Toxic Mothers

Client “Lisa”:

My mother was an alcoholic when I was a child.  She drank for years, but it was never acknowledged.  Even now, she runs a support group for other alcoholics, but she denies that it’s related to her experience.  Every time I try to talk to my mom or dad about the past and the impact her drinking had on me and my childhood, they tell me to stop being ridiculous, that I’m imagining it, that it didn’t happen.  And yet, I remember being sick one week and off school, but instead of my mom minding me at home, I was brought to my dad’s office every day and played quietly while he worked.  I also realise now that she used to keep me home from school to mind my younger brother, and my dad never even knew about it.  The stubborn refusal to recognise MY story, MY experience, kills me.  How can I ever even begin to be a whole person, when I’m told the whole foundation of my life is a fabrication, a lie?

Client “Jess”:

I am a single mom and still live with my mother, with my 3 year old daughter.  I would give anything to be able to move out, but I simply can’t afford it right now.  My mother is unbelievably cold and can be very cruel.  She does nothing to help me and never has from day one with the baby.  If I want to go out, I have to pay her to babysit.  I have a fridge for all of our own food because my mom doesn’t let me use the kitchen and certainly never lets me use any of her food, washing powder, nothing.  I have to pay for full time childcare while I’m at work, it’s barely worth my while working.  Mom charges me rent, far more rent than normal for a mom, and I get nothing only literally a roof over our head for it.  Our house is a wreck, she relies totally on her maintenance from dad and has never even tried to get a job or re-train or anything, and she’s beginning to panic now because my brother is almost 23 and his maintenance will stop then.  She takes this out on me.  I wouldn’t even repeat the things she says to me.  I know I made a mistake when I got pregnant at 17, but I wouldn’t not have my beautiful daughter in my life and I swear I will NEVER treat her the way my mom has treated us.  No matter what I do, or what other people tell me, I feel worthless and ugly and unloveable.  How can anyone want me if my own mother doesn’t even want me?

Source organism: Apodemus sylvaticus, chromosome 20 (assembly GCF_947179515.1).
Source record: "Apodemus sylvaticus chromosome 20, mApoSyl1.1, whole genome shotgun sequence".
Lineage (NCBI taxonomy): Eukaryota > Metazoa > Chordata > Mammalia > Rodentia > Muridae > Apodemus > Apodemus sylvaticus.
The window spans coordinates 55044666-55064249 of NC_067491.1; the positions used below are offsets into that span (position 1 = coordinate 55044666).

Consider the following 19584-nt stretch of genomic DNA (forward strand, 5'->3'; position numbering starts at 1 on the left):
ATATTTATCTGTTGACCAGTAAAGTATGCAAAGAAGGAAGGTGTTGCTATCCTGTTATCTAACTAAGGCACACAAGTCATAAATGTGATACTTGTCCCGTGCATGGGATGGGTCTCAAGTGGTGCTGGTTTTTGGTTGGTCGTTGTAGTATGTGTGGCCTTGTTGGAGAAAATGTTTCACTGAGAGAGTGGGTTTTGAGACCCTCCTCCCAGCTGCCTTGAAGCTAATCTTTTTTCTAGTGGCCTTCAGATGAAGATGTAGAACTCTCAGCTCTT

Client “Frank”:

I’m the second of five children and we grew up in a rural community, on a farm.  My mother just took against me when I was young, and I was her whipping boy every time she got angry.  She beat me, once she put my head through a door, she broke my arm.  As soon as I was old enough,  I used to go and stay down in my friend’s house and just avoid being home.  They never knew the details but they knew things weren’t right and they looked after me. She never abused any of the other kids the way she abused me.  To this day I can’t sleep in a bed, because if I came home late she’d come in to my room when I was asleep and just start hitting me.  So I used to creep in and sleep on the couch.  I still do that, leave my wife in bed and sneak downstairs to sleep on the sofa, I just feel safer there.  My mother died about two years ago, and it’s beginning to drive me mad now that I never got to a) stand up to her and b) ask her why.  Why me? Why did she hate me so much?

Validation

As children, if we do not get the validation we need from our parents that we are loved, cherished, respected and protected, we will grow up with a part of our inner ego missing.  To fill that hole, we can look to others for our validation in an unhealthy way and that can be anything from always being a people pleaser, to being sexually promiscuous. We also look for validation through our appearance – if I’m thin, I’ll be beautiful and people will love me – but our external appearance doesn’t match how we feel on the inside, so it actually never works.

Parenting is a huge part of my client’s experience, and I invite you to either post a comment or email me with a brief summary of your story.  I’d like to run a series on the blog of reader’s experiences and my responses to them.

Take care.